The Frog Sounds Forty-9er clone is the big brother of the Pixie I built last month.
The Forty-9er originated in the Norcal QRP club, the original documentation for that creature is here and there are a lot of hardcore dead bug and Manhattan iterations out there. Unfortunately I just can’t get on with dead bug builds, my only attempt being my Intermediate Licence VFO project.
I’m not doubting it as a build technique and applaud those who can do it as it works, but I’m very much from the school of regimented PCB and breadboard construction!
Like the other Asian QRP kits there are various YouTube videos around showing how various builds have gone for those brave enough to launch in with the soldering iron. If you detect a hint of scepticism emanating, it’s not without reason. eHam didn’t rave about it only rating it a 3.3/5 on the “ham radio enthusiast’s satisfaction-ometer” and I can safely say on receiving my kit I can see why. At least I received a component list and a schematic unlike others, but on sorting the components things didn’t add up or look good.
Running a multimeter over the resistors I’m wondering which factory floor they were swept up from as the markings were dubious in several cases along with the supposed 5% tolerance. Several resistors were way off value, as in Merchant Banker LIBOR rate meddling off! At least this time all the components are in the pack, along with several spares and some completely random bonuses. The crystals are again the Asian market 7.023Mhz variety which I may substitute with the 7.030Mhz flavour which believe it or not I had to get from Greece. At least we’re supporting their failing economy!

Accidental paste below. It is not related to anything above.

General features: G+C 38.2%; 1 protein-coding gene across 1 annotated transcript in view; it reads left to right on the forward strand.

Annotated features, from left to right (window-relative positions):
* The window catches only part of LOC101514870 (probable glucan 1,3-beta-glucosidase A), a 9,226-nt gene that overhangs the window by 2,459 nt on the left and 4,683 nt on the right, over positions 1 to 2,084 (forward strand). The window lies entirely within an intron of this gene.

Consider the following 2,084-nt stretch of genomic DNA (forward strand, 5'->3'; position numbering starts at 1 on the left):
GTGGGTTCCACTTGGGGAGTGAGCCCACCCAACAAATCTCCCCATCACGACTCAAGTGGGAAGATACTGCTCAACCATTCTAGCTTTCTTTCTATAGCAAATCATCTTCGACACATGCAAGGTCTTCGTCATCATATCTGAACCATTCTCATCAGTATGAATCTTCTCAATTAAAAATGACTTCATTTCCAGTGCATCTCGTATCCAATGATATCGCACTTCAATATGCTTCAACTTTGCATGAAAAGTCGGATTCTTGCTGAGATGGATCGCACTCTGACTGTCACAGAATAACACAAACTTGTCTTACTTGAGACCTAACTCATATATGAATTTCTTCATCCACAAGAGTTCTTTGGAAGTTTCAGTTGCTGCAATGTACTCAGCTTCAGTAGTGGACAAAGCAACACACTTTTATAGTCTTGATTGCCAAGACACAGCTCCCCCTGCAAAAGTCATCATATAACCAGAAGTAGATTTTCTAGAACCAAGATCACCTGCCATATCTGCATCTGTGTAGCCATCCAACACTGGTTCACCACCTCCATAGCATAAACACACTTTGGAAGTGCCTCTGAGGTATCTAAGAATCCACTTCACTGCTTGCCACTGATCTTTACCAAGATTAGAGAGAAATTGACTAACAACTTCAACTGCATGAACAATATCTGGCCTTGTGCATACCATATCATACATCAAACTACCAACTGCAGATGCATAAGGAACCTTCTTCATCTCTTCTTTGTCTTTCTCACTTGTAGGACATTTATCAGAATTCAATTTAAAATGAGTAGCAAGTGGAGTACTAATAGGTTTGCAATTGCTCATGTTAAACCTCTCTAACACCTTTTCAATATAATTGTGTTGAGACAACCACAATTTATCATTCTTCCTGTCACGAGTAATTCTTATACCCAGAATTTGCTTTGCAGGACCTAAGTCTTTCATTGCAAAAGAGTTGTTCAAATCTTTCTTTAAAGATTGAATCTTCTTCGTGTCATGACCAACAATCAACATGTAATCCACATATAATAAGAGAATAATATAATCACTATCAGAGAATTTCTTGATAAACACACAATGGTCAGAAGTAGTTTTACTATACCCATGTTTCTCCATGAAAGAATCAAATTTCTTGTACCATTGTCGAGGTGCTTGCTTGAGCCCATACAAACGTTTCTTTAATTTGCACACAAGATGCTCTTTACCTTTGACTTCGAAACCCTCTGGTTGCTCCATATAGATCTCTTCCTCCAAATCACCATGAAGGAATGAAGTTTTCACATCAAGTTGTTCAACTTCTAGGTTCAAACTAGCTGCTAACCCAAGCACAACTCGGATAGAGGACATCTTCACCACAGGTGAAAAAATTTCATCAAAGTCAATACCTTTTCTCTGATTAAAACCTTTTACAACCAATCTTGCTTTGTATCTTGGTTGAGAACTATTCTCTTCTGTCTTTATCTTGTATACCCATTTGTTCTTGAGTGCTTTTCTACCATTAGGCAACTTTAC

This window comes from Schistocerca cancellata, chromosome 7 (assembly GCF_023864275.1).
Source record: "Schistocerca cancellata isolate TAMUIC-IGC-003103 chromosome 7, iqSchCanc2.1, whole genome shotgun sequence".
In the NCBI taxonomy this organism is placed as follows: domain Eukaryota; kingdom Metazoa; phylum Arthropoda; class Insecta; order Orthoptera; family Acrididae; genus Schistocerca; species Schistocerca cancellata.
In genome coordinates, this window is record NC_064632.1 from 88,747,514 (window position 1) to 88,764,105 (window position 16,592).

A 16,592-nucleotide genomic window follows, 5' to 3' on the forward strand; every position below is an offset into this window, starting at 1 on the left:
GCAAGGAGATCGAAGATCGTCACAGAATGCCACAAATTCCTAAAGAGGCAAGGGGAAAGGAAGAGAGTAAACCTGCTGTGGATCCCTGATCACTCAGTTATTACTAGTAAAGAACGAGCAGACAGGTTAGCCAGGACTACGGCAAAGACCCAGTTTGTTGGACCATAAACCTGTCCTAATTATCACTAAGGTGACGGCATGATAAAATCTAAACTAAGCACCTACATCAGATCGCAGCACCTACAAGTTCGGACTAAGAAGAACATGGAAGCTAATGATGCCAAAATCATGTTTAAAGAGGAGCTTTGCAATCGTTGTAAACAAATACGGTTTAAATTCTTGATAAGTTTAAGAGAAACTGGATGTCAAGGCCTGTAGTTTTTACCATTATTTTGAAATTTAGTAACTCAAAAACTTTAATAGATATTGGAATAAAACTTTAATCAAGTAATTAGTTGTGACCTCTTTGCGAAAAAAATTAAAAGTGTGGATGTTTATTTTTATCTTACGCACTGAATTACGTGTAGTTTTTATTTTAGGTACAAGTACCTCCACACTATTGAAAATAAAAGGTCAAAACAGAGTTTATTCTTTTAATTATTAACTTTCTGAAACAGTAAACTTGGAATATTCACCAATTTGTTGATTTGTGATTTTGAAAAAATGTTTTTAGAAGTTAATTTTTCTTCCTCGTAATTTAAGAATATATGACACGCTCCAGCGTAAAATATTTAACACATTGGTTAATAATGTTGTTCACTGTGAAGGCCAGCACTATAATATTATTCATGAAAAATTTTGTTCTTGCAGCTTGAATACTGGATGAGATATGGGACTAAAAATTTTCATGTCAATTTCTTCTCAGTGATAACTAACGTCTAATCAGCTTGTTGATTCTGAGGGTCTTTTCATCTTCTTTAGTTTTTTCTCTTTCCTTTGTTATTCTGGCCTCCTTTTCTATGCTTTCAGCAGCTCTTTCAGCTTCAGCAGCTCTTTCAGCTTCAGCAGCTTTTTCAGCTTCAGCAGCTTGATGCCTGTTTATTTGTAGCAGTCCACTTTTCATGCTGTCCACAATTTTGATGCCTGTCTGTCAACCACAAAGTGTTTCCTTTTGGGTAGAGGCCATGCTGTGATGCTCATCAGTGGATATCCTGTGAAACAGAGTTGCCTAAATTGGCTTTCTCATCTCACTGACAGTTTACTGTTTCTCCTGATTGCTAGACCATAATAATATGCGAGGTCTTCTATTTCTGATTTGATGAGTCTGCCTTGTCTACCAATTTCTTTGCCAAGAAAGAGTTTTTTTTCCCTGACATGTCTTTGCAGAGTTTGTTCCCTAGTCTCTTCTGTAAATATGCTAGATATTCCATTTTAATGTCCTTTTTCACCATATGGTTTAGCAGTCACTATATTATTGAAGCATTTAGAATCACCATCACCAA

There are several notes in Chinese on the documents which got me wondering what I was missing and a very helpful friend did the translation for me, which unfortunately revealed the square root of absolutely naff all! I was hoping that there would be a clue regarding the substitution of various components which were mentioned in my kit’s listing on eBay, which increase the Frog’s output to closer to 2W.
After seeking advice from the assembled Alumni of FPARC I was closer to knowing what I was doing and decided to start building, having dutifully sorted all my components (in the warm) into bags to make things easier.
I took my time on this one mostly because it was bloody freezing and within an hour I’d lost the feeling in my fingers, toes, nose and ears. That said I managed to install all the resistors and a chunk of the ceramic capacitors soldered in place in that time.
Another failing of the kit came to light during this initial stage. There were components listed on the bill of materials which just don’t exist in the circuit schematic or on the PCB and a lot of time was spent trying to work out where these elusive creatures were supposed to go, when in reality they don’t feature and aren’t required.
One failing on my part was my build technique in the face of the unknown! Normally, with a kit you attack things from the lowest level and work upwards through the height of the components so you can physically get at things. That’s all well and good with something which is a banker or so simple you can readily diagnose any construction faults, as with the Pixie. With hindsight I should have worked my way around the schematic, giving myself a fighting chance of being able to trace the various sections of the transceiver.
The power supply would have been a good starting point (top section of the schematic) but as usual hindsight is an exact science and I’m very much reliant on my visual checks and a degree of luck that this thing actually works. As this has taken several weeks, rather than hours to build, when I’ve had 5 minutes I’ve revisited my earlier work and double-double checked component placements.
Here’s the finished build prior to the final visual check and smoke testing. It’s a compact board and wasn’t overly taxing.
I’ve made the following modifications in line with the sellers suggestions to push the transceiver towards the higher power output which this board is supposed to be capable of –